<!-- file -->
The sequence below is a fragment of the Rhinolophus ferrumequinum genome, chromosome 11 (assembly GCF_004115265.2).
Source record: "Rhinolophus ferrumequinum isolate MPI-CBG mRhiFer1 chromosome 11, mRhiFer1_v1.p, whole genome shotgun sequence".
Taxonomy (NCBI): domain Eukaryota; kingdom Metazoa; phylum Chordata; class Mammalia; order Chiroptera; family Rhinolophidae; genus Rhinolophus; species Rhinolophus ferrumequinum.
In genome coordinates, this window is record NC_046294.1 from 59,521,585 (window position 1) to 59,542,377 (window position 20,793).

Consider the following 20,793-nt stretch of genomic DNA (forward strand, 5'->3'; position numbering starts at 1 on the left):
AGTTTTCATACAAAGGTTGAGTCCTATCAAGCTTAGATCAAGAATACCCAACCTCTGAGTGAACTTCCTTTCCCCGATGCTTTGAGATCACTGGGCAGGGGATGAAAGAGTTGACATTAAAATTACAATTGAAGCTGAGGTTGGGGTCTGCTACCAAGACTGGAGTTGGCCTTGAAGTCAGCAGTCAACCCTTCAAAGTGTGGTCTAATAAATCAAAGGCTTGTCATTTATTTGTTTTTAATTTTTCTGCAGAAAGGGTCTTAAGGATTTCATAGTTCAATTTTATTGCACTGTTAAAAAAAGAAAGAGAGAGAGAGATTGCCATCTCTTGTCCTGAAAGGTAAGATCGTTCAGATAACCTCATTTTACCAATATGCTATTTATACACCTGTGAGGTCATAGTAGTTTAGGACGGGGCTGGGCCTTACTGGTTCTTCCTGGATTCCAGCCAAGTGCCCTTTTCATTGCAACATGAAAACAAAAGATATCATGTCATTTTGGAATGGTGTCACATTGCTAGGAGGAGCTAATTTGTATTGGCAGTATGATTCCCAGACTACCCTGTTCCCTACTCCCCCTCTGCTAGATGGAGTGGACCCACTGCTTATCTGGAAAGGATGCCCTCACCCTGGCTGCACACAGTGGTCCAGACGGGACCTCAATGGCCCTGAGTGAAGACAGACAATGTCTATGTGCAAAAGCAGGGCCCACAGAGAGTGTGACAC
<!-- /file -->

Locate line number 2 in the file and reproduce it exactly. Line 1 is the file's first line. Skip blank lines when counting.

Source record: "Rhinolophus ferrumequinum isolate MPI-CBG mRhiFer1 chromosome 11, mRhiFer1_v1.p, whole genome shotgun sequence".